The Moral Universe
“The arc of the moral universe is long, but it bends toward justice.”
- Martin Luther King
I live in Northern Virginia, which, for the most part, is more northern than Virginia. A large proportion of my neighbors are in the military, work for defense contractors or serve in law enforcement, but my street is diverse. We live amidst African American, Salvadoran, Filipino, Mexican and Pakistani families, and everyone seems to get along.
Most of the region is unashamedly progressive. The suburbs immediately across the river from Washington – Arlington, Alexandria, Fairfax, Falls Church – don’t elect anyone for anything who doesn’t fit into progressive stereotypes. From their county clerks to their Congressional representatives, everyone leans left.
That’s never really been the case in my corner of Prince William County. Despite our diversity, we’ve been represented at the state level by some of the most conservative figures in Virginia politics. For years my delegate to the Virginia House was Bob Marshall, who had served for 26 years, won every election overwhelmingly, and bragged about being the state’s “chief homophobe.” He was as much a part of the landscape here as the traffic on I-66, and, like the traffic, no one held out any real hope for improvement.
And so this year’s election seemed to shape up as all the others, especially since Marshall’s opponent was a transgendered woman with no previous political experience. She was in so many ways the anti-Marshall. But she was brave, and articulate, and clear about the local issues that hold greater importance than which bathroom someone might use. She parried Marshall’s attacks on her sexual identity by ignoring them. Through all of it, she carried herself with impeccable dignity, intelligence and grace.
On election night, Danica Roem won, and she won handily, beating Marshall by 10 percentage points. I won’t begin to try to understand all the reasons. But I like to think that people in my neighborhood were voting ‘for’ something as much as they were voting against the hateful rhetoric of a closed-minded politician.
That night, before Danica Roem declared victory,. Joe Biden hunted her down and gave her a congratulatory phone call. Roem had driven to Delaware in 2015 to attend Beau Biden’s funeral out of respect for both Bidens, who have continually championed the rights of the LGBT community. Joe remembered, and so the call. Afterwards, when the realization of what she had just accomplished hit her, with Biden’s words still fresh in her ears, she collapsed in tears. When she collected herself, she went back out to the crowd gathered to celebrate, and, finally, let herself go.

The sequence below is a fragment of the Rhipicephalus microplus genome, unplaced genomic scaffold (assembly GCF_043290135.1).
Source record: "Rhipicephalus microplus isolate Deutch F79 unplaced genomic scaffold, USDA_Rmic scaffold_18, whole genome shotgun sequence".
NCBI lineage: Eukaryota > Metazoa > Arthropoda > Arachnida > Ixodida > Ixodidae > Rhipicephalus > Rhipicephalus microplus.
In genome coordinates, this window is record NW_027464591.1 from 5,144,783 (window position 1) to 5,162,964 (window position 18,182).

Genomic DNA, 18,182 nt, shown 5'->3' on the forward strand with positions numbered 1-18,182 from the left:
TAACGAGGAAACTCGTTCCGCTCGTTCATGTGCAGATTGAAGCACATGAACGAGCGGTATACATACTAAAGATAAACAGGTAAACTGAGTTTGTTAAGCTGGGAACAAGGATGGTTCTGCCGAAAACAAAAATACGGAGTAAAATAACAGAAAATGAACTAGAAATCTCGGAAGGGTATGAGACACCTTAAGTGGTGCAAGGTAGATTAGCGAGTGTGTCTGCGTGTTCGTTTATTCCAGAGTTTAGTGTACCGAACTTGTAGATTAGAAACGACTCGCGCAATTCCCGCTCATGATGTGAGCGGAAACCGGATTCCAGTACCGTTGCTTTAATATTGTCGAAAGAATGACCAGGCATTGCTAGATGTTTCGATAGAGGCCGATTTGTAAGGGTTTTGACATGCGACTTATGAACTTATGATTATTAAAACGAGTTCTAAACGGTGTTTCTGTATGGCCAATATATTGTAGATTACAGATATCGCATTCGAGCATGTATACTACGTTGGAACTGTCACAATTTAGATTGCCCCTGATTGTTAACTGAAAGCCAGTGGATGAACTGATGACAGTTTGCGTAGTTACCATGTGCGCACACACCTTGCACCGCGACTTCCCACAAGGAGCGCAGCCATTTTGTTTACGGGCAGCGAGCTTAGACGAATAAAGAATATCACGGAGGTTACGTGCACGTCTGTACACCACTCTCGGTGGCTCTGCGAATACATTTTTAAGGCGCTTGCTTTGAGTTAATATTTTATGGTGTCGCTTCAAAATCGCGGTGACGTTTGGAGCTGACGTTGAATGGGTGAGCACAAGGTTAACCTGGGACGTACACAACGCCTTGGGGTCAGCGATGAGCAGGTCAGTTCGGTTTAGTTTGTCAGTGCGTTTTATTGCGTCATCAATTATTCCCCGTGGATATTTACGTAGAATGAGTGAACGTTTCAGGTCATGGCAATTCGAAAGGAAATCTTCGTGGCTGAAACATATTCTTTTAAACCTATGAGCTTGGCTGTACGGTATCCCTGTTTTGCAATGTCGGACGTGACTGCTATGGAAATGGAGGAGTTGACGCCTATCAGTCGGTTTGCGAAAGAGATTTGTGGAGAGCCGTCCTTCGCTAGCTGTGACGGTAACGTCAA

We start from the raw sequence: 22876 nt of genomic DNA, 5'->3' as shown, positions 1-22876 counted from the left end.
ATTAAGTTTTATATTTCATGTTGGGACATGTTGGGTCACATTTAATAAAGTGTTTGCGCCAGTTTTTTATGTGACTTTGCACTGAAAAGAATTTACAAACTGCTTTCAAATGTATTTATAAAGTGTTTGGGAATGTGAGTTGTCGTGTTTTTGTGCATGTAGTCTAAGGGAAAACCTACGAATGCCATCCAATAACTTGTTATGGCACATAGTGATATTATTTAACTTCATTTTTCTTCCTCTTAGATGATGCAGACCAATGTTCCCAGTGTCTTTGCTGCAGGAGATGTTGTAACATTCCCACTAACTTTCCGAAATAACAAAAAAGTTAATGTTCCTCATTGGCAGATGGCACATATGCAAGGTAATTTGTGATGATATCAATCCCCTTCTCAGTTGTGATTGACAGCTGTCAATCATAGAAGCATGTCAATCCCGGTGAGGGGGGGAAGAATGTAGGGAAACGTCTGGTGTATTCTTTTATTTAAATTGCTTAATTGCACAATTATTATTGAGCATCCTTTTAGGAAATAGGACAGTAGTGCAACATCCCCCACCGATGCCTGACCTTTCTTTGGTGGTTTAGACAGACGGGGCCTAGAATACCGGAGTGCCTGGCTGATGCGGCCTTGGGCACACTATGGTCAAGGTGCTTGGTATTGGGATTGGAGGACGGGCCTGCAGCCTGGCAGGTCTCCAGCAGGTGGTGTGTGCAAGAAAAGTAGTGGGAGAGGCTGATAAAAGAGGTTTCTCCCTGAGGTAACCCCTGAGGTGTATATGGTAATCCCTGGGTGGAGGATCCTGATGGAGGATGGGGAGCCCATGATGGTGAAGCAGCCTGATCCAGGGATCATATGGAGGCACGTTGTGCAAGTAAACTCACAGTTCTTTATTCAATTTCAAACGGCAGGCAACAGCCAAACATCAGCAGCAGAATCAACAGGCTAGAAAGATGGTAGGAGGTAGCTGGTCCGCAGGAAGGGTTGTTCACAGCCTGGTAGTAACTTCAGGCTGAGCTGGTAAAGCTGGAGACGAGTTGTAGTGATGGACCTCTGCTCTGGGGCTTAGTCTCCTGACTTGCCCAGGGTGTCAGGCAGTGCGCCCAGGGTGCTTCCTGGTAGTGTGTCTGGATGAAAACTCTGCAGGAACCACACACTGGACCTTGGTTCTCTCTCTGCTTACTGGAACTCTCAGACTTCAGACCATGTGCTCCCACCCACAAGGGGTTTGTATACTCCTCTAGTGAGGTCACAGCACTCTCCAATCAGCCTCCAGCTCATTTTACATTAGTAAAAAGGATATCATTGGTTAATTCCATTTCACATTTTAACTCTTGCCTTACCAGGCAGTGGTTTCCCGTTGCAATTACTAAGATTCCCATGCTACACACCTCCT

Over a glass of wine that night, I thought about Danica Roem. I thought about the remarkable change that permeated the place where I’ve lived for the past 16 years. And then I thought about the arc of the moral universe, and Martin Luther King.
I thought about John Lewis, bloodied and beaten on the bridge in Selma. I thought about the quiet dignity and immense courage of Cesar Chavez. I saw Harvey Milk leading a march through the Castro. I heard again the words of Betty Friedan and Simone de Beauvoir. Others, too – Bobby Kennedy, who spoke so well and so often of the need for compassion; the sacrifice of Archbishop Oscar Romero in El Salvador; the poetry of Victor Jara in Chile.
If the arc of the moral universe bends toward justice, it does so irregularly. We suffer the setbacks attendant with greed, self-interest, brutality and repression far too often. Outrage can only go so far until it turns to despair. What of this species, and what of the things we do to one another?
But then Danica Roem wins an election, and cries with disbelief and joy, and we see that imperfect arc move infinitesimally back on course. It’s not a redirection; it’s only a slight jog.
But it reminds us of what might be possible. It shows us that, even if we do not see them, there are individuals of courage, commitment and principle who will stand against any odds for our collective dignity, for the integral value that each human being possesses, and that we must cherish the fact that, against all evidence, they’ve not abandoned their belief in what we might one day become.